Below is the uncorrected machine-read text of this chapter, intended to provide our own search engines and external engines with highly rich, chapter-representative searchable text of each book. Because it is UNCORRECTED material, please consider the following text as a useful but insufficient proxy for the authoritative book pages.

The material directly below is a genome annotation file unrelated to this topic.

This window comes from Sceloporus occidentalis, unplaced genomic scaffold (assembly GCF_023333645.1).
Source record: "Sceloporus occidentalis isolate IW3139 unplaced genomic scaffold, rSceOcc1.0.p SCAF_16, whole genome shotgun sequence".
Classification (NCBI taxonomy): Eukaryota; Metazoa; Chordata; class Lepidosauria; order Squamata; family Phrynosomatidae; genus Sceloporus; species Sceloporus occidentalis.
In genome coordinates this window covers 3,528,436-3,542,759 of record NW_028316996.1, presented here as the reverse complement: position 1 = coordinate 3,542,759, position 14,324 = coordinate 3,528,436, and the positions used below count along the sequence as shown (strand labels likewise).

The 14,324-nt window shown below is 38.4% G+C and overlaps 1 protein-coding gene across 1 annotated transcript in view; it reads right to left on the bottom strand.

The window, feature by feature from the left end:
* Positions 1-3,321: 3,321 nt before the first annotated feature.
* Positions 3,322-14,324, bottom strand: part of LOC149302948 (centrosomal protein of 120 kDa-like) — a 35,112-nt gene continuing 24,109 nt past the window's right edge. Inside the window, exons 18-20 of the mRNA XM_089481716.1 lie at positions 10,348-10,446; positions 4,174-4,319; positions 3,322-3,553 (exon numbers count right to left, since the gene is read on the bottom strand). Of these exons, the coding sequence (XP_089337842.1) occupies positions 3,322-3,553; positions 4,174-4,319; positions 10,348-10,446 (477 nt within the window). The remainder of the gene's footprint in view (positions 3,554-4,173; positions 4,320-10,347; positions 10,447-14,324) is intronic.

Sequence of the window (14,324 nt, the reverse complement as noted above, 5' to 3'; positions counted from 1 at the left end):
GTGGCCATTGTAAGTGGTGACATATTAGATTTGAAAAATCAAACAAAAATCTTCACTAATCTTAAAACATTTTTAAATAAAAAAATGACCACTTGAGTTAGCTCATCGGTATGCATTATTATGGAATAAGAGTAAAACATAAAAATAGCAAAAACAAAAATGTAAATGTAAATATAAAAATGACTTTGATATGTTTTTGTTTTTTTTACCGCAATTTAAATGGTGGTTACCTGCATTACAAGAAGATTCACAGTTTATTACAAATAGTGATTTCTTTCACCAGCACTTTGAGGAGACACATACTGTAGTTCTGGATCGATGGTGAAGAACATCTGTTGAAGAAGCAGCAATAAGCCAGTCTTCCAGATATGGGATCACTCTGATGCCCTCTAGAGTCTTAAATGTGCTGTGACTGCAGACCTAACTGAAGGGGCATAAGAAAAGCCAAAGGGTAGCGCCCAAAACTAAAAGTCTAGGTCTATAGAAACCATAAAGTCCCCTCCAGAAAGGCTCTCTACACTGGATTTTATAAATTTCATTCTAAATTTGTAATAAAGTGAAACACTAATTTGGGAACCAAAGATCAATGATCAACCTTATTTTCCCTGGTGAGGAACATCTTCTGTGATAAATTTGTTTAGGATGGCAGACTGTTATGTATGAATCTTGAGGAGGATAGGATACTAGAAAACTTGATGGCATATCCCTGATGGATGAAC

ACOUSTIC RADIATIONS FROM LIGHTNING 56 gent point. The shaded zone in Figure 4.10 corresponds to a shadow zone that receives no sound from any point source on the tangent ray beyond the tangent point. Point sources below the tangent ray, suck as source S4 in Figure 4.10, have their tangent ray shifted to the left in this representation and similarly cannot be detected in the shadow zone. However, sources above the tangent ray, S5 for example, can be detected in some parts of the shadow zone. Figure 4.10 Parabolic acoustic ray from sources S1, S2, or S3 tangent to the surface at P. This ray was generated utilizing Eq. (4.8) With T0 = 30Â°C and G = 9.8 K/km. Observers on the surface to the right of P cannot detect sound from sources S1, S2, S3, or S4; an observer at P can only detect sound originating on or above the parabolic ray shown. For each observation point on the ground one can define a paraboloid of revolution about the vertical generated by the tangent ray through the observation point; the observer can only detect sounds originating above this parabolic surface. For this reason we usually hear only the thunder from the higher parts of the lightning channel unless we are close to the point of a ground strike. For evening storms, which can often be seen at long distances, it is common to observe copious lightning activity but hear no thunder at all; thermal refraction is the probable cause of this phenomenon. For T0 = 30Â°C, Î = 9.8 K/km, and h = 5 km we find that l = 25 km; as noted by Fleagle (1949) thunder is seldom heard beyond 25 km. (See also the discussion in Ribner and roy, 1982.) Winds and wind shears also produce curved-ray paths but are more difficult to describe because they affect the rays in a vectorial manner, whereas the temperature was a scalar effect. If you are downwind of a source and the wind has positive vertical shear (âu/âz > 0), the rays will be curved downward by the shear; on the upwind side, the rays are curved upward. Wind shears are very strong close to the surface and can effectively bend the acoustic rays that propagate nearly parallel to the surface. The combined effects of temperature gradients, winds, and wind shears can best be handled with a ray-tracing program on a computer. With such a program one can accurately trace ray paths through a multilevel atmosphere with many variations in the parameters; it is usually necessary in these programs to assume horizontal stratification of the atmosphere. The accuracy of the ray tracing by these techniques can be very high, usually exceeding the accuracy with which temperature and wind profiles can be determined. MEASUREMENTS AND APPLICATIONS A number of the experimental and theoretical research papers dealing with thunder generation have been discussed in earlier sections and will not be repeated here. In this section we describe additional results, techniques, and papers that deal with thunder measurements. Propagation Effects Evaluation The reader should have, at this point, an appreciation for the difficulty in quantitatively dealing with the propagation effects on both the spectral distribution of thunder and the amplitude of the signal. If, however, we are willing to forfeit the information content in the higher-frequency (> 100 Hz) portion of the thunder signal, which is most strongly affected by propagation, we can recover some of the original acoustic properties from the low-frequency thunder signal. If the peak in the original power spectrum of thunder is assumed to be below 100 Hz, then the Ï2-attenuation effects deplete the higher frequencies without shifting the position of the peak. Most spectral peaks of thunder tend to be around or below 50 Hz; therefore, this assumption appears to be safe even with finite-amplitude stretching effects considered. Further assume that the spectra are not substantially altered by turbulent scattering and cloud aerosols. To the extent that these assumptions are valid, the finite-amplitude stretching can be removed from the thunder signal and its peak frequency at the source can be estimated. This technique enables a rough estimate of the energy per unit length of the stroke to be made; the result is corrected for firstorder propagation effects. Holmes et al. (1971) found that the spectral peak overestimated the channel energy using Few's (1969) method; if corrected for stretching